The longest consultation, bringing business tax into the digital age, is where ambition and technology have to combine. Technology changes rapidly and constantly, which will mean that the exact shape of MTD for business (and indeed for individuals) will change as we progress towards 2020 and beyond. Apps and software will change in response to advances in technology, while technology responds in turn to accommodate more sophisticated software and apps; all respond to changes in market demand. That market demand will be partly driven by the direct needs of businesses and partly by HMRC’s pursuit of a digital tax system through MTD. Perhaps this is where I should reach for the anorak, but this interaction fascinates me. This is less a vehicle that can be built and rolled out to the showroom than one that will have to be called in for frequent pit stops and adapted as the (endless) race progresses.
Over the next three or four years I believe we will see a dramatic period of change to the way digital tools and data are used by businesses, individuals, accountants, tax agents and government. MTD is only one – albeit a major – driver of this change and HMRC will have to respond flexibly and rapidly to the way other drivers impact on the market. The API strategy will be an essential enabler, allowing HMRC and software developers to engage in a far more open way.
The two consultation papers on simplifying tax for unincorporated businesses suggest that HMRC has listened to concerns that quarterly transaction summaries would only yield an accurate picture of a business’s tax liability in the very simplest cases. The problems presented by end of year adjustments have been recognised and the suggestions for extending the cash basis are aimed at addressing at least some of these. Exempting the first £5,000 of dividend income, £1,000 of savings income, £1,000 self-employment income and £1,000 of letting income will all, when added to the latest easements, reduce significantly the number of people who would have needed to complete a tax return or MTD declaration. Some might argue that HMRC is in danger of letting the tail wag the dog (and it is something we must beware of), but personally I believe it is healthy to be challenged on accepted ways of doing things. Technology and digital ambition have become disruptive catalysts of change.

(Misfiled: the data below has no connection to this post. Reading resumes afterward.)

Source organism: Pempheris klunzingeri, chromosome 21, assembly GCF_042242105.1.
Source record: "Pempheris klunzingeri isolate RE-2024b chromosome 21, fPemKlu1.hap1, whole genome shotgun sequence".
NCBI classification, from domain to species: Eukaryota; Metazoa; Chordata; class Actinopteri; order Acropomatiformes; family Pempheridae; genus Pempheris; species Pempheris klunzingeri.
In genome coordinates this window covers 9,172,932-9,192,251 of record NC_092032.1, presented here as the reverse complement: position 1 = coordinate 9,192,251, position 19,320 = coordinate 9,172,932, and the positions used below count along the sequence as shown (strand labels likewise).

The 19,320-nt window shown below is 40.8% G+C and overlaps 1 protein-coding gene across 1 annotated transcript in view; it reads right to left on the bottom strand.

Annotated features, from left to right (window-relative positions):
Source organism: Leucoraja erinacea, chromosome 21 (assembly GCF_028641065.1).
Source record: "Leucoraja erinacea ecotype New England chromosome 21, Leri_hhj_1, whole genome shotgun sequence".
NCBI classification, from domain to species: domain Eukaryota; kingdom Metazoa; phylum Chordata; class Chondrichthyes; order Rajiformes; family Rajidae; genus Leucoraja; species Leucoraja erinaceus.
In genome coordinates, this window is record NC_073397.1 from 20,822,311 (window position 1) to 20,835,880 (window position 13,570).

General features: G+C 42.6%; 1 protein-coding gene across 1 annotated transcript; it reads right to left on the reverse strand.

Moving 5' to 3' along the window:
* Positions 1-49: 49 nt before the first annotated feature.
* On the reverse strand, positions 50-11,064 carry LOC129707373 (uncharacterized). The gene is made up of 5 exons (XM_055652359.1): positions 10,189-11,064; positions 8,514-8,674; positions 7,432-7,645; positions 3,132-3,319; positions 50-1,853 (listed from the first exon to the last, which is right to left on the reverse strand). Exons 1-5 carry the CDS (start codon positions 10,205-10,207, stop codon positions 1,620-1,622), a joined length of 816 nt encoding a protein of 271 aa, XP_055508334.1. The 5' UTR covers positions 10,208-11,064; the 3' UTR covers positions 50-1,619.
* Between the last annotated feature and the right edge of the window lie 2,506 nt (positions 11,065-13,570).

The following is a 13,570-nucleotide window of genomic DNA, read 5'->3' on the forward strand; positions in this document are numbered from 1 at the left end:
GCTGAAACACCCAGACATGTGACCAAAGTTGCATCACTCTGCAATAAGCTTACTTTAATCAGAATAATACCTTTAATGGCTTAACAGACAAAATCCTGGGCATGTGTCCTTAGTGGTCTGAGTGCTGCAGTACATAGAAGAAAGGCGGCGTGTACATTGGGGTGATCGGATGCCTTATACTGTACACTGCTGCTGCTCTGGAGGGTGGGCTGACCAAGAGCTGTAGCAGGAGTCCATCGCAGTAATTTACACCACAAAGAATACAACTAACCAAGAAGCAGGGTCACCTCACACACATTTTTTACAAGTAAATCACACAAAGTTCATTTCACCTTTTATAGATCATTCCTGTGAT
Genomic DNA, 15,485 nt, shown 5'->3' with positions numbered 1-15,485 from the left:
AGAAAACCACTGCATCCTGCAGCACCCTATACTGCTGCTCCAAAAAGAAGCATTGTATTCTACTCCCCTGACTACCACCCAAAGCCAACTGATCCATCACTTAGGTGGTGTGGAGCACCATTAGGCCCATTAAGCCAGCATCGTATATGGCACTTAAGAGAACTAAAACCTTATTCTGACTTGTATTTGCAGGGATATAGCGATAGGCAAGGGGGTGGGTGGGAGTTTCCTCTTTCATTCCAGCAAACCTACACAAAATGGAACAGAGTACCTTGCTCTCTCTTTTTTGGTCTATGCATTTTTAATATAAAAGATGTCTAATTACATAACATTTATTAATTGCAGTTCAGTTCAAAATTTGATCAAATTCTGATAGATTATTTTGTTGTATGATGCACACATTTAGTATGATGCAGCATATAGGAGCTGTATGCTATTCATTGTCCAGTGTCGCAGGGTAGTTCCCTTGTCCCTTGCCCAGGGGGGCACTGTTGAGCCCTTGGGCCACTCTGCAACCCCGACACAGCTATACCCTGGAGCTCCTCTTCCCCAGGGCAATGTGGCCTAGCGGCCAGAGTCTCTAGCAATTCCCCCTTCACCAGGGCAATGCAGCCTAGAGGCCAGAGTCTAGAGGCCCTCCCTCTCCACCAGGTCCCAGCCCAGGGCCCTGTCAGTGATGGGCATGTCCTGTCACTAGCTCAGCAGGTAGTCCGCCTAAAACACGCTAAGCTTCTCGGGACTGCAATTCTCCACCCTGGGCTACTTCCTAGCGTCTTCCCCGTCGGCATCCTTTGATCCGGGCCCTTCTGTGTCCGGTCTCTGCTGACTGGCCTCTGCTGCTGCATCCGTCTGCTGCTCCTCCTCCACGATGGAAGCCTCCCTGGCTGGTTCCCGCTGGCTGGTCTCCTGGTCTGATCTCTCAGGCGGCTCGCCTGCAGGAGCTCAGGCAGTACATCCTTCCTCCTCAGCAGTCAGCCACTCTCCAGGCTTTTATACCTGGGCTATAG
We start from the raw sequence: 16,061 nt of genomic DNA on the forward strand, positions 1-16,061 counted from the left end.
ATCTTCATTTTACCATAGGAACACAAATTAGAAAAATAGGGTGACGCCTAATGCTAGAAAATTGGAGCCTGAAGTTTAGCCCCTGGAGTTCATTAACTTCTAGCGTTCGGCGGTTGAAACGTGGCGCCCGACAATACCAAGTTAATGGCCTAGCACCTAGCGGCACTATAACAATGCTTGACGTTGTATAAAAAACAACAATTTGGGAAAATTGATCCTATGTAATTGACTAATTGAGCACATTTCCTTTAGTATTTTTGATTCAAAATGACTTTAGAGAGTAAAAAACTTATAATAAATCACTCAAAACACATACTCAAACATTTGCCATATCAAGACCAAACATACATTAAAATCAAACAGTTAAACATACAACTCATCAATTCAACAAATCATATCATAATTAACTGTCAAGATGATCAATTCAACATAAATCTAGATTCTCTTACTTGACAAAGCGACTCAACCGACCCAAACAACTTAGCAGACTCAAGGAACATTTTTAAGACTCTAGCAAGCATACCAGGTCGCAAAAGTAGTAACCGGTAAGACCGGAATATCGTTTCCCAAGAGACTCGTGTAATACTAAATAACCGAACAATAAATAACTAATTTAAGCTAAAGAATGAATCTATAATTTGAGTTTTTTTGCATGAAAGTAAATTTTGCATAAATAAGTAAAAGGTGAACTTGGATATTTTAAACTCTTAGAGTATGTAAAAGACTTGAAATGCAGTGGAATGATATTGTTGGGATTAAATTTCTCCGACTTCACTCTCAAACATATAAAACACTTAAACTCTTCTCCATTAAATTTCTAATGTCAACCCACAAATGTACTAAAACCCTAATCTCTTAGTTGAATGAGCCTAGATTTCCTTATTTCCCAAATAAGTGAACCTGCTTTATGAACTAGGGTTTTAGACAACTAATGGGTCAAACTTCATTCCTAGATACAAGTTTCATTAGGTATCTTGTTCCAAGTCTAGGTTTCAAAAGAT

HMRC has posed dozens of questions in these consultation documents. If MTD is to deliver for all stakeholders, it is vital that as many people and organisations as possible – especially the small business and agent communities – respond to those questions. The responses must also be taken on board, notwithstanding the timing of the Autumn Statement. HMRC’s Administrative Burdens Advisory Board will have a role to play in challenging or confirming purported burden reductions and the Digital Advisory Group chaired by Rebecca Bennyworth – and on which I also sit – is there to look at the practical challenges MTD will present, particularly to small and micro businesses.
So will the tax return really be dead by 2020? In name perhaps, but the End of Year Declaration will live on. It’s comforting to have some constants in an ever-changing world. 
The consultation documents are available via Responses are sought by 7 November 2016.